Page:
The Mason City Globe-Gazette from Mason City, Iowa on April 24, 1936 · Page 11
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The Mason City Globe-Gazette from Mason City, Iowa · Page 11

Mason City, Iowa
Issue Date:
Friday, April 24, 1936
Page 11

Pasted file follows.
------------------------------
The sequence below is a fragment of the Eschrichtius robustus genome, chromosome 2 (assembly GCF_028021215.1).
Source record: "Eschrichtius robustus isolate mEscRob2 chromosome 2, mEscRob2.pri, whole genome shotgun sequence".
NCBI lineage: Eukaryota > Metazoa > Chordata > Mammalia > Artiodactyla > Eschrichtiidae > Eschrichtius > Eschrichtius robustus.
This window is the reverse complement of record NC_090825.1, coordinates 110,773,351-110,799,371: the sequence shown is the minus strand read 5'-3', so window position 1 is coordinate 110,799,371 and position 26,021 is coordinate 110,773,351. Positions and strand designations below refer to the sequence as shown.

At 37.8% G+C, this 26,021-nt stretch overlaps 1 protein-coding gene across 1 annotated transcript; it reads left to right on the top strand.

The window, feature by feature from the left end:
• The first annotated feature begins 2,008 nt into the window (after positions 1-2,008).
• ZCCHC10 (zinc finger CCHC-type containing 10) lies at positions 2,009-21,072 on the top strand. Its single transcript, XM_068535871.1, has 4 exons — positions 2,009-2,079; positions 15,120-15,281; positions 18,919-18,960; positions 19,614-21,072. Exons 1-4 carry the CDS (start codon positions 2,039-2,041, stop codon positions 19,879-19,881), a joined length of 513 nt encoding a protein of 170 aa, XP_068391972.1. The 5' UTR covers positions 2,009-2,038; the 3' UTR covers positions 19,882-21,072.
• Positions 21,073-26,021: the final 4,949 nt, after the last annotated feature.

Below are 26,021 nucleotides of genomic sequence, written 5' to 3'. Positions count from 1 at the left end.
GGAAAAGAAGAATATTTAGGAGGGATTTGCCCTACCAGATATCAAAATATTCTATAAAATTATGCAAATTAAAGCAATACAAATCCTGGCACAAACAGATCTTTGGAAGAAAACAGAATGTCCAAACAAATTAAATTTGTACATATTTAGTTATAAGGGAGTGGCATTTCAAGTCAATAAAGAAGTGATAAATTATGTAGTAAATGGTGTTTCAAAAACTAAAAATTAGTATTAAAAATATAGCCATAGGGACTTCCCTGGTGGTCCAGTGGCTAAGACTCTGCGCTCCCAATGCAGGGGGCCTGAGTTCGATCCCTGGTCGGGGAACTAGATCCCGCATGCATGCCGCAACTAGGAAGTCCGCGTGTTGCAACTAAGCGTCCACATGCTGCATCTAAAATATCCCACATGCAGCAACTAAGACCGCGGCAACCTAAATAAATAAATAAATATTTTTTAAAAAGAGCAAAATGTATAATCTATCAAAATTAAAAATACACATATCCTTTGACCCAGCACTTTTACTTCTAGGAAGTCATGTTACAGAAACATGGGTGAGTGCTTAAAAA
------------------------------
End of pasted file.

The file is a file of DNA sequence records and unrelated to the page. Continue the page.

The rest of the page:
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MASON CITY GLOBE-GAZETTE, APRIL 24 1936 ELEVEN Clear Lake Globe-Gazette OFFICE PHONE 239 HELEN HENDRICKS, News Editor LEE DEWIGGINS, Circulation and Advertising Residence Phone 310-W Residence Phone 61 WANT RECRUITS FOR BAND CLASS To Try Storer's New Way Teaching Method for Beginners. CLEAR LAKE--One hundred recruits for the new school band and orchestra is the objective of the intensive campaign which will begin at Clear Lake this week. "It is not impossible to achieve this goal." comments Director John Kopecky, who will introduce the New-Way Method developed by W. A. Storer of the Mason City schools. This method is still in its infancy and has been used with results in Mason City. Scientific music tests have been given to students from the third grade up to determine the boys and girls best adapted for string and band instruments. About 30 of those receiving the highest rankings in the rhythm, pitch and tone tests who have not played any instrument will gather with 10 fairly good players tonight at the high school auditorium. The non-players will be shown how to make one or two tones on the instrument and while the res', of the organization plays some simple piece, they learn the rhythm and try to play a few'notes in harmony with the rest. At the end of a 20 minute period the new players should, according to the method, be able to play in harmony. There will be two of such meetings and for the third time parents of the new players will be invited to hear them. After this teaching of the instrument progresses as usual. This new class is open to all students of the Clear Lake schools, with free instruction. Clear Lake Churches 7JON ENGLISH LUTHERAN Confirmation class Saturday at 9. Sunday school at 9:45. Morning worship at 11, sermon by Christian Lystig. Music by the vested junior . and senior choirs, directed by Mrs. J. J. McCormick.--H. O. Urncss, pastor. FIRST METHODIST Pastor's confirmation class at 10 Saturday. Sunday school at 9:45. ,Moruing worship at. 11, sermon theme, "Like a Trumpet." Special music by the choir. Epworth league at 6:30. Special union service at 7:30.--Dr B. W. Riner pastor. CONGREGATIONAL Church school at 10. Church worship at 11, anthem and solo numbers by the adult choir. Sermon theme, "Modern Christians Interpreters of Christ." Congo club delegations will go to Pilgrim Fellowship rally at Britt for afternoon and evening. Union services at the M. E. church at 7:30.--H. E. Blough, pastor. BETHLEHEM LUTHERAN Confirmation class Saturday at 10. Prayer meeting Thursday at 7:30. Ladies Aid meets Wednesday, May 6, at 2 at the church.--S. M. Stenby. pastor. CHURCH OF CHRIST I. O. O. F. Hall The Rev. David L. Kratz of Mason City will preach for the Church of Christ Sunday morning at 9:30. Subject. "Life's Greatest Questions and Their Answers." Bible school at 10:30. The present plans of the church are to continue this program indefinitely.--Mrs. Amy Walters. Sunday school superintendent. ST. PATRICK'S CATHOLIC First mass at S. Second mass at 10. Confessions will be heard Saturday evening at 7:45.--E. J. Supple, pastor. GOSPEL TABERNACLE Sunday school at 10 o'clock. Preaching service at 11 o'clock. Christian Endeavor at 6:30. Evening service at 7:30. Prayer meeting every Wednesday evening at 7:30.--James Miller and Mrs. H. M. Dunsmoor, pastors. FIRST CHURCH CHRIST, SCIENTIST North East Street Sunday school at 10. Church services at 11, theme, "Probation After Death." Wednesday services at 8. BARGAIN PRICES on HAIRCUTS and SHAVES All Day Saturday Nibbs Barber Shop Clear Lake, Iowa Park Theatre-Tonight A PARAMOUNT PICTURE ii "The Last Outpost With Gary Grant - Gertrude Michael. lOc and 16c. SATURDAY "Our Daily Bread" A UNITED AKTISTS PICTURE The greatest outdoor picture ever made! It strikes home to millions. lOc and 16c. SUNDAY and MONDAY A PARAMOUNT PICTURE "Millions in the Air" with John Howard, Wendy Bar- rip, Willie Howard, Bonny Baker, ELEANOKE WHITNEY. JOe and Ific. Clear Lake Calendar Saturday--Dance at Surf ballroom, Lawrence Welk playing. Dance at North Shore Country club. Monday--Music Mothers club meeting at rest room, 3. I. O. O. F. lodge at Lions cafe, program and refreshments. Clear Lake Briefs Ladies: New menu daily in Diamond Silver Cup Bread! See us for money you need--renting of that home or cottage--or save money on Insurance. Cerro Gordo Loan and Investment Co. The Kev. S. M. Stenby, pastor ot the Bethlehem Lutheran church, will leave Saturday to conduct services this week-end at Grinnell. Onion Sets--Onion Sets--Nice ones. Red, white, yellow, 9c per pound, 3 pounds for 25c. At Baileys. Coach Chris Johnston will umpire a baseball game at Forest City Saturday. Paints, Enamels, Varnishes--lOc cans. Just right to brighten up the house. At Baileys. J. H. Stark, father of Mrs. Jack Diercks, South Second street, was called to Johnston Creek, Wis., Friday by the serious illness of his sister, Mrs. Mucks. It was reported that she bad suffered a stroke of paralysis. Warden Seeds. Don't forgel, 3 regular size packets garden and flower seeds, lOc. At Baileys. The I. O. O. F. lodge will hold a program and serve refreshments at the Lions cafe Monday night in observance of the re-opening of the cafe after remodelling. The lunch will be free to all members of the lodge. Curtain Shades. Those good fibre curtain shades, green or tan, 3x6, 15c. At Baileys. Mrs. C. E. Wells has returned from Little Rock, Iowa, where S'he has been visiting her parents. Brooms. Those hand made brooms, 49c. First grade for hard use. At Baileys. Greeting Cards. A card for every occasion at Baileys. 5c up. Mr, and Sirs. L. A. Moeller of St. Ansgar have moved to Clear Lake and have an apartment in the Silsby building, West Main street. Mr. Moeller is operating a 40 acre peat farm north of Clear Lake which he and his father, H. H. Moeller of St, Ansgar, own, and raise onions. Anklets. Just arrived--dandy col- ors--lOc, 15c and 25c at Baileys. Ladies Hosiery. The best buy in the city at 49c. Silk and rayon, a dandy service hose. At Baileys. A. J. Bidwell and family, Mason City, have moved into a cottage at Oakwood park for several months. Bulk Seeds. Corn, beans, peas, many varieties 20c per pound. At Baileys. Don't forget to call at the A. C. Style Shop to see the new merchandise that arrives weekly. Mr. and Mrs. Louis Coe, Mason City, have moved into their cottage, Coe-In-Side, at Bayside addition for the season. There is no better bread made-Butter-Top at all leading grocers. $5.00 Dress Sale Sat. Plain colors and prints. Nichols Shop. Mr. and Mrs. Alfred Kawlins, Waterloo, have engaged Bob Inn at Geist Park, South Second street, for the season. They have taken possession. $1.50 Hat Sale Sat. 1 group of $1.95 and $2.95 felt and straw hats. Nichols Shop. $1.50 Wash Dress Sale Sat. Medium and dark prints. Nichols Shop. Mr. and Mrs. H. A. Mclaughlin, 672 East State street, have moved into the.Thistledoo cottage on 511 South Second street for the summer. For Kent: Apr. Avalon. Ph. 218. New line of Wallpa'per at Corner Drug Store. Mr. and Mrs. Walter Schaucke will move Saturday to Fairmont, Minn., where he will be International Harvester representative. They have been spending the past week with. Mr. Schancke's mother, Mrs. Lena Schancke, Emerson street. 50 permanent waves absolutely free. For particulars call at the Royal Barber and Beauty shop, Ph. 416. Permanents priced ?1 up to $8. $500 worth of barber work free. For particulars call at Royal Barber and Beauty shop. Three Given Summons to Traffic Court Here Ed Hartrnan, city, forfeited a $1 bond posted when summoned to appear in traffic court on a charge of double parking. H. R. Holloway, 531 Fifth street southeast, was sentenced to traffic school for overtime parking in a loading zone. Roger Grippen, 1121 Pennsylvania avenue northeast, was sentenced to traffic school on a charge of passing a stop sign. As we get it, this new dental desensitizer is something like a headache powder. It works in every case but yours.--Macon (Ga.) Telegraph. LAKE THEATRE Friday - Saturday BARBARA STANWYCK "Annie Oakley" Adults 1fic Children lOc ROTARY BANQUET FETES SPEAKERS Declam Speakers and Coach Will Be Guests of Lake Club. CLEAR LAKE--Miss Myrtle Oulman, dramatic coach of the high school, will be a special guest of honor at a banquet at the Methodist church, Wednesday, April 29, at 6:30 o'clock. Recognition will be paid her for her fine coaching which has resulted in state and district contestants. The Rotaiy club of Clear Lake sponsoring the affair will do honors and have as guests those in the high school who have taken part in declamatory contests during the past winter and early spring. Special emphasis will be given to the recognition that these contestants are entitled to in representing their institution and bringing honor to their school and community. The Rev. Clarence E. FJynn, pastor of the First Methodist church of Mason City, will address the banquet. Musical numbers will be given. It will be a guest night for the Rotary club, at which time the wives and guests will attend. The club committee in charge of the affair is E. B. Stillman, chairman, Clarence A. Knutson, Roscoe Miller and Ralph Hayden. Radio Revue, Flashes of Future, to Feature Clear Lake Persons CLEAR LAKE--People in Clear Lake and surrounding communities who are interested in a stage or radio career, will have an opportunity offered them within a few weeks. The K. R. N. T. Flashes of the Future, a radio revue, will be held at the Lake theater, May 13 and 14. It will not be a mere audition but will give local persons a chance to show their talents professionally. Anyone who can dance, sing, play instruments or read may register at the theater and ask for an interview with the studio representatives who will be in Clear Lake around May 4. MacRae and Sandbloom, representatives of the Iowa Broadcasting system, will make a personal appearance, H. M. MacRae acting as mistress of ceremony and J. N. Sandbloom as stooge. Wins, Then Loses Disillusioned, 18 ye:ir old Lloyd Lewis, Missouri farm boy, went home from New York alter winning and then losing Eddie Cantor's $5,000 peace essay contest because he had plagiarized almost every word from an article by :i college president. Lewis readily admitted copying llic article and then submitting it as his own, but insisted he "didn't think he was doing wrong" because Cantor failed to specify that the essays should be original compositions. (Central Press Photo) Theater Attractions "MUSIC GOES 'ROUND" FEATURED AT LAKE CLEAR LAKE--Sparkling comedy, captivating singing, inspiring dancing are combined in the new musical, "The Music Goes 'Round" which will be shown Sunday only at the Lake theater. Harry Richman and Rochelle Hudson, star in this vehicle which has to do with an old-fashioned show troupe that swoops down on Broadway in a lavish musical spectacle. Prominent in the film are those exponents of the "swing rhythm," Edward Farley and Michael Riley, the 'round and 'round boys and their original "swing band." New hits featured are "The Music Goes 'Round," "Life Begins When You're in Love," "Rolling Along," "Suzannah," "There'll Be No South" and "Let's Go.'' "MILLIONS IN THE AIR" HIT FEATURE AT PARK "Millions in the Air," the farcical romance which Paramount has turned out as a gentle jibe at prevailing radio amateur programs, plays at the Park theater Sunday and Monday. From the first to the final gong this film moves swiftly. The amateur-hour theme makes it possible to introduce about a dozen different acts, all suitably fused into the main story, which concerns the romance of a young: saxophone player and the daughter of the radio program's sponsor. John Howard, Wendy Barrie, William Howard, Benny Baker, Eleanore Whitney and George Barbier are starred in this glamorous drama about the singing, dancing, joking amateurs. New Automobiles Sunday Only Rochelle Hudson-Harry Rlr.hmnn in "The Music Goes 'Rotintl" Mark Mantz. 316 North Federal avenue, Oldsmobile coach. Mrs. H. B. Major, 20 Oak drive, Oldsmobile sedan. R. M. Threlke'.d. Jr.. Hotel Ead- mar, Pontiac coach. Tom Arthur, 16',4 Washington avenue northwest, Packard coupe. Mrs. Fred M. Pettis. 103S West State street, Buick sedan. Claude J. Stevens, 318 Pennsylvania avenue northeast, Chevrolet coupe. H. H. Sterrenberg. 315 Pennsylvania avenue northeast, Chevrolet sedan. Walter R. Schmitt, 18 Washington avenue southwest, Chevrolet sedan. Dean Hood, Clear Lake, Chevrolet sedan. J. G. Hanson. 510 Ninth street southeast. Dodge sedan. William A. Von Lavcn. 514 Washington avenue northwest. Ford coach. Rcinhardt Fisher, Jn, 908 Eighth street southeast. Ford coach. B. L. Harris. Thotnton, Plymouth coupe. Stanley L. Hayncs, 1023 Penn- sylvania avenue northeast, Plymouth sedan. William Scherf, Clear Lake. Chevrolet sedan. George P. Peterson, Clear. Lake, Chevrolet pickup. T. L. Sears, Clear Lake, six International l J / = ton trucks. William Kelley, 13'i East State street, Plymouth coach. Charles A. O'Brien, 1534 Adams avenue northwest, Plymouth coach. P. G. and E., city, Ford sedan. Floyd C. Ollenberg, 1209 President avenue northwest, Chevrolet sedan. George W. Scott, 314 First street northwest, Oldsmobile coupe. R. L. Meier, 742 Twelfth street northeast, Pontiac coach. D. C. Martin, 509 Pennsylvania avenue southeast, Chevrolet sedan, Ralph Currier, route 3, Chevrolet sedan. 'Charles M. Yegge, city, Dodge truck. Earl Katz, route 1, Packard sedan. E. P. JO'hnson, 510 Carolina, avenue southeast, Chevrolet coupe. Raymond Schultz, 202 First street southeast, Ford chassis. J. F. Bitker, 19 Third street northeast, Plymouth sedan. C. F. Wells, dear Lake, Chevrolet sedan. Titaan Sears, Clear Lake, Chevrolet coupe. Edgar C. Burgess, 1130 East State street, Studebaker coupe. F. B. Shaffer, S50 First street northwest, Ford sedan. Rolf B. Rasmusson, Weir building, Buiek sedan. Betty Woldman, 914 Adams avenue northwest, Chevrolet sedan. Mabel M. Sherwood, Hotel Hanford, Buick coupe. Clifford Riehm, 316 North Federal avenue, Buick sedan. Mason. City Tent and Awning company, city, Ford pickup. Mrs. Lucy Burrets, 76 Linden drive, Oldsmoibile sedan. Hutchinson Ice Cream company, city. International and Ford truck. Claude Chapman, Hotel Hanford, Packard sedan. Mrs. Bert Camp, 541 Fifth street southeast, Studebaker sedan. J. W. Irons, 124 Fourth street northwest, Chevrolet sedan. H. E. Swamer, 147 Fourteenth street northwest, Ford sedan. Douglas G. Swale, 504 Adams avenue northwest, Ford sedan. B. 0. Christiance, Thornton, Plym. outh coach. Jens Jensen, Clear Lake, Plymouth sedan. Mrs. Alex Spilma, Clear Lake, Plymouth sedan. Soren Metzsch, Clear Lake, Chevrolet sedan. Edgar Harding, Clear Lake, Plymouth coupe. P. D. Lcith, Clear Lake, Plymouth coupe. 0. H. Bo. H. Bachmann, 119 Pennsylvania avenue southeast, Buick coupe.. F. R. Mahaffey, 617 Connecticut avenue southeast; Chevrolet coupe. Charles Smith, Clear Lake, Ford coach. 1. W. Hillstrom. 1220 Adams avenue northwest. OldsmobiTe coach. Paul J. Andersen. 919 Eleventh street northeast. Ford coach. Ed Loterbour, 103 Fourteenth street southeast, Ford sedan. Mera Naylor, Clear Lake, Ford pickup. John Avery, Dougherty, Buick sedan. Carleton L. Stewart, 213 Pennsylvania avenue southeast, Oldsmobile coach. International Harvester company, city, International pickup. Mason City Brick and Tile company, city. International truck. S. and R. Chevrolet company, city, Chevrolet coach. Mrs. R. B. Girton. 335 Maryland avenue southeast. Pontiac sedan. Fred A. Ehlebrecht, Clear Lake, Pontiac sedan. Dr. F. G. Carlson. 511 East State street. Pontiac coach. Clarence A. Clemenson, 247 Twenty-first street southeast. Plymouth sedan. Loiing Supply company, city, Chevrolet sedan. Roscoe F. K i a h c n b u h l , route 4. Chevrolet sedan. I READ THIS F1KST: Detective Kcycs and Gary Maug- Imn are seeking the mysterious slayer of Margalo Younger, an actress and old friend.ot Maughan. She was murdered with !i needlelike instrument as she and Maughan sat in the home ol Dow Van Every, a collector of rare jewels, listening to his gruesome story of the famous Camden ruby's history. The actress had been wearing Van Every's ruby which he described as a, "murder stone." Among those questioned by the detective were Manghan: Van Every; his young niece, Joyce, who lives with him; her fiance, Allan Foster; Joyce's companion, Laura Kundall, and n Mrs. Bryce, close friend of Van Every's. Another suspect is Roy Barrimore, close friend of the actress, who shot himself shortly after her death. Margalo's maid finds a duplicate Camden ruby among the effects of her dead mistress which, however, proves to be a fake. Keyes interviews Manuel Gonzales, poet friend of Margalo^s. (NOW GO ON WITH THE STORY) CHAPTER 26 Whether Gonzales was lying when he denied ever having seen Margalo's synthetic ruby, I couldn't tell. I had watched him closely, and I knew Keyes was doing the same. He seemed to be seeing the jewel for the first time. "Did you ever hear Miss Younger mention the Camden ruby?" "Camden ruby? Is that what this is? No, sir, I never did." His fingers were touching the ruby softly, sensitive, long fingers, the nails carefully manicured, and polished too highly. "Yet this was found among her belongings when she died. You, a good friend of hers, must have known she owned it?" "No, I didn't. I tell you she never mentioned this jewel to me." "You have met Roy Barrimore?" "Often." "He was a good friend of Miss Younger's, too?" "Yes. I often saw him when I went to her apartment. He was much--hi love with Miss Younger." "And you?" "I felt for Miss Younger the adoration one feels for a goddess. She was good to me, kind to me, helped me. I worshiped her!" Was there an insincere note in his eulogy ? I know the Latin.races well, and I understood his passion for Margalo better than Keyes, but--I was probably mistaken. He did worship Margalo. His eyes were filmed with tears, and putting down the ruby, he took a handkerchief from his pocket, and sobbed aloud. Impatiently Keyes took the ruby, and held it up to the light. When Gonzales seemed calmer, he asked more questions about Barrimore. Gonzales wasn't reluctant in telling all he knew about him. He, himself, had known Miss Younger about a year and a half, and Barrimore had met her a year ago. Apparently Barrimore had plenty of money, and could spend freely. He was always giving Miss Younger gifts, things which Gonzales could not give. But Gonzales did not mind, Miss Younger understood. At times he had thought Miss Younger loved Barri- more; other times, she did not seem to. Barrimore had come from California, a millionaire, Gonzales thought. At least he spent money like a millionaire. Gonzales had been with Miss Younger when she met Barrimore. It was at a party one Sunday afternoon at Marcel Kahn's, the impresario. Barrimore had fallen in love with her immediately. There seemed to be no jealousy in Gonzales' recitation. None, at least, that I could gather. "You knew Barrimore had shot himself?" Keyes asked, when Gonzales paused. "I read it in ^the papers. I'm sorry- " "You think he might have killed Miss Younger?" "I don't know--Barrimore was very jealous. He was jealous at first of me, but Miss Younger persuaded him out of that. Hot tempered, too, he was, but a fine man." He asked if that was all, and rose to get his hat. I could see his eyes light on the ruby. "Pretty thing, isn't it," I drawled, hiding a yawn. "Very beautiful. It is real?" Before Keyes could answer, I said yes, it was. "Then Mr. Van Every was fooled, eh?" Gonzales giggled. Gravely I nodded, while Keyes played with some papers on his desk. When Gonzales had bowed and left, Keyes turned to me. "Thanks. Maughan. that "was neat." "I thought he knew something about the ruby." I explained. "I saw him eyeing it as you held it." "Knows of Van Every, too," the captain mumbled. "Wouldn't wonder if he has a clipping of the Dispatch of Monday, too." "Looks as if he needed watching." "He does. My men already have searched his room, but found nothing. If he killed Margalo, he would have had plenty of time to dispose of the peculiar grin he used. I won't arrest him yet. but I'll watch him and find out whether he really was in Washington or not. He's not so dumb, Maughan, not so dumb." "But, Keyes, you'll admit, it was a mistake for him to ask that question about the ruby?" "Yes, but he couldn't help it. He had to know!" I remembered that I wanted to run in and sec how Joyce was standing it at Gribbcl's, so excused myself and after lunch went to the big department store. There was no Joyce on the first floor in the drug section, so I thought for a while she nad been spoofing even me. On asking a floor manager I found there was a similar section in the basement, so went down there. 1 waited mtil Joyce WHS free, then went up to her. She was tired already. I could sec that. Her face was drawn a little, but she smiled at me hap- piiy- "It's worse than I thought, Mr. Maughan, but I'll stick it out." She seemed like the hundreds of other Gribbel clerks as she stood there, dressed in a simple black dress, a white lace collar at her neck. The same, except prettier. "How I'm going to dance tonight with Alan, I don't know," she'con- fessed. "But I promised. My feet feel awful now, and I've hours more here." I comforted her as best I could buying some powder and. things so I could stand there talking to her with impunity. Outside I dumped my package quickly into an ash can and fled. A sleety miserable rain was falling. I felt it tingle against my face, creep down the back of my collar. As I hurried along, my conviction became stronger than ever, the conviction that in some way Gonzales was mixed up with the ruby. For all I knew he might have sold the fake ruby to Margalo. Perhaps he had demanded the cash, and then a check, too. Yet Margalo was no fool. Why had she not had the ruby examined before she bought it ? And why was she murdered ? A thousand questions assailed me, questions I must leave unanswered. In a desperate mood I set out for the hospital where Barrimore was, only to learn when I got there that he was still unconscious, and was being kept alive by oxygen. The rain was turning into hail, but I plodded on, turning down one street, up another. By one of those accidents of fate, I found myself at dusk in front of the Forty-second street library, wet, sodden, thoroughly disgusted with myself. Two days, and I was no nearer the solution of Margalo's murder than I had been the night it was committed. Tomorrow Margalo would lie in state in Candle's great undertaking establishment. Tomorrow. The day after she would be buried. No relatives at her funeral, no close ones. Her public swarming there. Mrs. Peoples, the only soul who really loved her. For Barrimore was ill, dying, and the more I thought about Gonzales the more I was convinced he had used her. Pretended to adore her. Queer that a woman so dearly loved by the public would have so few intimates. Oh, there were more, I suppose. Men who had loved her, as I had. Men who mourned her. Women, not so many. Margalo had never paid a great deal of attention to women. They were negligible in her life. It was the men who counted. "Fancy meeting you here, Mr. Maughan!" I started and looked at the speaker--Laura Randall, shivering, cold, dressed in her usual gray Her nose was crimson, and her lips blue. A small gray umbrella was perched over her head. I murmured something, and would have gone on. In my present mood I had no wish to talk to her. "I'm waiting for Miss Joyce," she explained, brightening a little. I looked at her dazed, and then it came to me. Joyce was supposed to be working for me in the library. "I--I've already been in and told her to go. I'm afraid you won't find her," I sputtered, grasping at the first lie that came to me. "That's too bad," she sighed, "and I came all this way. She's started home, you say?" "Yes." I offered to put her in a taxi. She thanked me and I hailed one at the corner. "You'd better get in with me, Mr. Maughan; you're awfully wet and look cold." So I did, and we started off in silence. Several times, Miss Randal! looked at me sharply, and I thought she %vas going to say something, but I was hungry and tired and did not feel like hearing her confidences. I suppose my silence discouraged her. I had given the driver my hotel address, so when We drew up there I jumped out and paid Miss Randall's fare to Van Every's house. She touched my hand as I started to leave. "Mr. Maughan, I--I think I'll have something to tell you and Captain Keyes tomorrow. Will you tell him I'll be in his office about 10?" I nodded and would have closed the door, but her outstretched hand detained me. '·Remember, tomorrow at 10. And please don't Gains Freedom Through his clforts as a singer of convict songs at the Texas penitentiary where he has heeit a "lifc-lermer," James BaUer, a Negro, has been granted a furlough so that he might accompany the curator of folksongs for the library of congress on a. tour Of prisons in southern states. Baker, and the curator, John A. Lomax, will collect songs of the various prisons. (Central Press photo) Suppose a hearer of a candidate's speech knew no English, and it was necessary for him to have it interpreted. The speech would take an hour or so to deliver. "He say," the interpreter would nutshell, "Roosevelt no good. He say he good."--F. P. A. in New York Herold-Tribune. tell anyone else, only Mr. Keyes, that I'm coming." "Why not come up this evening? I'll let him know," I urged, because I thought Keyes would expect me to do it. "No, I can't tonight. I must have tonight--yet. Tomorrow, and good- by, now." (TO BE CONTINUED) S E E A L A S K A Ho with John TVal- lucfi on liis third annual tour. Out to ·Seattle on the scenic Northern Pacific: JL' days nn the boat to Sewnn] ami return. Scenery that defies description. Thrills ererT d a v. Home through C a n a d a . Stops at Vancouver ami tlie world fn- moijs Lakn J,ouisr and Banff. ( h P 'Heniit.v Spot" of the Cnniidinn Rodrira. All pxpRnse cost very reasonable. Folder firing dny br day itinerary is yours For the asking Trip No. 1--3 iTceks. SEE A M E R I C A A Urn irerfep' trip. Two days a t Yellowstone Park ana Los .Aiiceies. O n e (fry each at JfL Hnniet 1 . SeaUle. S s n FranHfCO. the New Boulder l)nm Hllri Rait Lako City. A real Vacation nnnorUmity. All eipense cn?t as low as S i r i T . I M . You will Ijc !ii- thusidStic about, ttm trip when y o u ft-K t h e Mder civins pnr- HcmlHrs. T r i p No. 2. My hobby is takinc folks on scenic TaeaHnn journeys and secine t h a t they enjoy them. Write me today specifying the trip in which you arc most interested. JOHN P. WALLACE 312 Shops Bldg., Dos Molnes, Iowa Member Iowa State Board of Education Former Publisher Wallaces' Farmer Through An Error . . . THE GENERAL ELECTRIC REFRIGERATORS LISTED IN OUR THURSDAY AD WERE DESCRIBED AS 1936 MODELS . . . . THE REFRIGERATORS ON SALE ARE New I93S Models With Hermetically Sealed Unit MODEL K-4, 4 cu. ft $l 19.00 MODEL K-5, 5.2 cu. ft $149.00 le $^;0as-;Qnd: ElefctriC Cbrripariy ADVISED TO EAT BRAN FOR HER CONSTIPATION* Kellogg's ALL-BEAN Helps Miss Hanson Read this enthusiastic, voluntary letter: "Just a line to let you know how much 1 appreciate KellogK's ALL-BRAN. I was troubled with constipation.* I asked my doctor what to do. He said to eat bran. "I tried other brands but they weren't so good, so I tried Kellojrg's ALL-BRAN, and it is just wonderful. It makes delicious muffins, too."-- Miss Afrncs Hanson, 450 N. Cicero Ave., Chicago, 111. ALL-BRAN provides mild "hulk" -- missing in the average meal. This delicious cereal also furnishes vitamin B and iron. The "bulk" in Al.L-BitAN absorbs moisture, and gently exercises and cleanses the system. It is often more effective than that found ire fruits and vegetables, as it docs not break down within the body. ALL-BRAN also supplies vitamin B and iron. Isn't this natural food pleasanter than patent medicines? Just cat two tablespoonfuls daily. If not relieved, see your doctor. Sold by all grocers. ALL-BRAN 13 much more effective than part-bran products. Made by Kellogg in Battle Creek. ·Crtii.iM'jmltoii fue to insufficient "bulk" in meal*. at the greatest you can buy starting as low as Here we h a v e for you "the tops" in a fine tire priced low -- the world's first-choice economy tirej --Goodyear Pathfinder--'; over 22 million sold, that's : how good it is! A value we can give you because people buy millions more Goodyears than any other make. Built with Superiwist dud IEHVIOE Phone 364 121 No. Delaware Mason City